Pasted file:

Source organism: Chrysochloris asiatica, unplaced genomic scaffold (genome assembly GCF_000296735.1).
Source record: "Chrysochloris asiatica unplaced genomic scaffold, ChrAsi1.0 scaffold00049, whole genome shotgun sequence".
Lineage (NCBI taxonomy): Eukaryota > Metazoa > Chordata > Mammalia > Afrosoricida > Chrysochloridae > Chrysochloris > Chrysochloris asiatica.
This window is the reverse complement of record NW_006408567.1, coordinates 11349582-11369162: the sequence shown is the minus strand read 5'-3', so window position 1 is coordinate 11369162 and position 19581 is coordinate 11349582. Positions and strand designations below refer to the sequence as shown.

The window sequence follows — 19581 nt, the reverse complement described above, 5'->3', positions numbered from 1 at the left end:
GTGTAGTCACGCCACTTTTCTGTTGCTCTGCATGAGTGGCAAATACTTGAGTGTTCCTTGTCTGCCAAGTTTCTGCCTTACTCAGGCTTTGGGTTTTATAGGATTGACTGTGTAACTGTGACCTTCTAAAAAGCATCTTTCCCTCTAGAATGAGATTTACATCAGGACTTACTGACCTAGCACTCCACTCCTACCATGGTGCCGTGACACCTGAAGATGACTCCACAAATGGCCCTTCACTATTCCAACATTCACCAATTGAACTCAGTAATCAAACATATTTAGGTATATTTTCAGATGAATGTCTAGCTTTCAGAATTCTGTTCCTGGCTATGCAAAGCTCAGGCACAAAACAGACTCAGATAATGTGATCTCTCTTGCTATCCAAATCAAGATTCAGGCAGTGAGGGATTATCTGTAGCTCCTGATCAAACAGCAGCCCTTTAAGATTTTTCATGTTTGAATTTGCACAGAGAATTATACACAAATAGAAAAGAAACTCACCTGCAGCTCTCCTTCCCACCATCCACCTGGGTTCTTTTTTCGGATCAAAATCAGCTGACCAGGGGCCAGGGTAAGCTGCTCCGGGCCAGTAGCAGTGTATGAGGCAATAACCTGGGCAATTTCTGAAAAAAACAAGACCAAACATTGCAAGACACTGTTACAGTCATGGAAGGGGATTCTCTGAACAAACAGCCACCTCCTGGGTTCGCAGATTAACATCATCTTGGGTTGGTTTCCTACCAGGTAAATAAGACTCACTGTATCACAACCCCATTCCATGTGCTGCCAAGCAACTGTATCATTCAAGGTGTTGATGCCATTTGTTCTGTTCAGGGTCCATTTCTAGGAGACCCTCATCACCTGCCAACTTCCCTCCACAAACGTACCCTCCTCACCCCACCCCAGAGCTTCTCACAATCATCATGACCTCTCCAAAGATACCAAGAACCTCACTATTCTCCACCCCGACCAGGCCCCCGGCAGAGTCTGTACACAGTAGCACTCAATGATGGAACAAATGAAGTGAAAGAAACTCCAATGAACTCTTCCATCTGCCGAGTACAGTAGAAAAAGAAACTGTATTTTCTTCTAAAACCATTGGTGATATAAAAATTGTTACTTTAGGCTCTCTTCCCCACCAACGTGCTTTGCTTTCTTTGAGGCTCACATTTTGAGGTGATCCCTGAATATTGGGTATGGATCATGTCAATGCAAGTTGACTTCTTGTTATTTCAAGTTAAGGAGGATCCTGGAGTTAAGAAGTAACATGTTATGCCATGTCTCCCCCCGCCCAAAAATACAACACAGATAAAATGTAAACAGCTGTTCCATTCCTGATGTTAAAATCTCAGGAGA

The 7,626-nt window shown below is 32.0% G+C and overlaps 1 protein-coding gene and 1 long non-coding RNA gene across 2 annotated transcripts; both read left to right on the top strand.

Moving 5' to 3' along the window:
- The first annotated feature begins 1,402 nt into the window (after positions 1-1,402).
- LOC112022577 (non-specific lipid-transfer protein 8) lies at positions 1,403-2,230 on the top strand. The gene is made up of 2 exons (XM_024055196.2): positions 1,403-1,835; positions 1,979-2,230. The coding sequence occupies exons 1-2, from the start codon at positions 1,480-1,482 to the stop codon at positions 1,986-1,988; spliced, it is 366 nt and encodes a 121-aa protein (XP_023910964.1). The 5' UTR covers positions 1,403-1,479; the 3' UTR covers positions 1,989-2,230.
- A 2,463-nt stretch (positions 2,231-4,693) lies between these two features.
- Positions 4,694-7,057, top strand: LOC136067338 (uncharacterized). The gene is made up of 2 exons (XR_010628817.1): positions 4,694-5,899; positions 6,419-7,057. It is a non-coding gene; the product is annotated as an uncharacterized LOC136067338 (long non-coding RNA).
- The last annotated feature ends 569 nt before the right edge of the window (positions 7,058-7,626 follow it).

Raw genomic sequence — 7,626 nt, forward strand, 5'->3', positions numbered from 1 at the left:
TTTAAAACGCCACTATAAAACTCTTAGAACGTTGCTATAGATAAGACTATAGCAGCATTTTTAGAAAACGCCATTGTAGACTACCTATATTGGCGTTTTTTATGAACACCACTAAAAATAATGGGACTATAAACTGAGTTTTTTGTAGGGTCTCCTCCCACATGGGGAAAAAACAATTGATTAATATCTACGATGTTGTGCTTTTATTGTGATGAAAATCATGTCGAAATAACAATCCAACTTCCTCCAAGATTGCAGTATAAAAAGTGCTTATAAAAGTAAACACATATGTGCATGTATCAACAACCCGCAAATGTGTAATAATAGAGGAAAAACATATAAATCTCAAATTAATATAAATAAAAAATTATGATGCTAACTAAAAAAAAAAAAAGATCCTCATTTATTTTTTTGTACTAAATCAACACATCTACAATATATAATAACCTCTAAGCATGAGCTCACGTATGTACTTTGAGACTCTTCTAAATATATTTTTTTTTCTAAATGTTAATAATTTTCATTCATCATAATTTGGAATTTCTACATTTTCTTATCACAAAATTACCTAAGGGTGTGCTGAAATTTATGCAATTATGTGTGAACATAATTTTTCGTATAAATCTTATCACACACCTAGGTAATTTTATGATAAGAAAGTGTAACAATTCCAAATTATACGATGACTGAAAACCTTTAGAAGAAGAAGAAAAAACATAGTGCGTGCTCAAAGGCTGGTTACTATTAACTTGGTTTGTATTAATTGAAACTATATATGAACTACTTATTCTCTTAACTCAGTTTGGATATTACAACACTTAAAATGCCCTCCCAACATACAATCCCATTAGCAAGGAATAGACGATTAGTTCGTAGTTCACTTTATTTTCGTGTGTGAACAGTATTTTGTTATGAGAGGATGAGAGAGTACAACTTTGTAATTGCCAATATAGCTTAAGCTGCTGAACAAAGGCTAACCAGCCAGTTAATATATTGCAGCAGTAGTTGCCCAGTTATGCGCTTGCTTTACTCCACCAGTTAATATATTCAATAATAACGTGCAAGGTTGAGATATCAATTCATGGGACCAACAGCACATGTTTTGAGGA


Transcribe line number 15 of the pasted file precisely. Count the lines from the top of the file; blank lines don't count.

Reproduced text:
TTTAAAACGCCACTATAAAACTCTTAGAACGTTGCTATAGATAAGACTATAGCAGCATTTTTAGAAAACGCCATTGTAGACTACCTATATTGGCGTTTTTTATGAACACCACTAAAAATAATGGGACTATAAACTGAGTTTTTTGTAGGGTCTCCTCCCACATGGGGAAAAAACAATTGATTAATATCTACGATGTTGTGCTTTTATTGTGATGAAAATCATGTCGAAATAACAATCCAACTTCCTCCAAGATTGCAGTATAAAAAGTGCTTATAAAAGTAAACACATATGTGCATGTATCAACAACCCGCAAATGTGTAATAATAGAGGAAAAACATATAAATCTCAAATTAATATAAATAAAAAATTATGATGCTAACTAAAAAAAAAAAAAGATCCTCATTTATTTTTTTGTACTAAATCAACACATCTACAATATATAATAACCTCTAAGCATGAGCTCACGTATGTACTTTGAGACTCTTCTAAATATATTTTTTTTTCTAAATGTTAATAATTTTCATTCATCATAATTTGGAATTTCTACATTTTCTTATCACAAAATTACCTAAGGGTGTGCTGAAATTTATGCAATTATGTGTGAACATAATTTTTCGTATAAATCTTATCACACACCTAGGTAATTTTATGATAAGAAAGTGTAACAATTCCAAATTATACGATGACTGAAAACCTTTAGAAGAAGAAGAAAAAACATAGTGCGTGCTCAAAGGCTGGTTACTATTAACTTGGTTTGTATTAATTGAAACTATATATGAACTACTTATTCTCTTAACTCAGTTTGGATATTACAACACTTAAAATGCCCTCCCAACATACAATCCCATTAGCAAGGAATAGACGATTAGTTCGTAGTTCACTTTATTTTCGTGTGTGAACAGTATTTTGTTATGAGAGGATGAGAGAGTACAACTTTGTAATTGCCAATATAGCTTAAGCTGCTGAACAAAGGCTAACCAGCCAGTTAATATATTGCAGCAGTAGTTGCCCAGTTATGCGCTTGCTTTACTCCACCAGTTAATATATTCAATAATAACGTGCAAGGTTGAGATATCAATTCATGGGACCAACAGCACATGTTTTGAGGA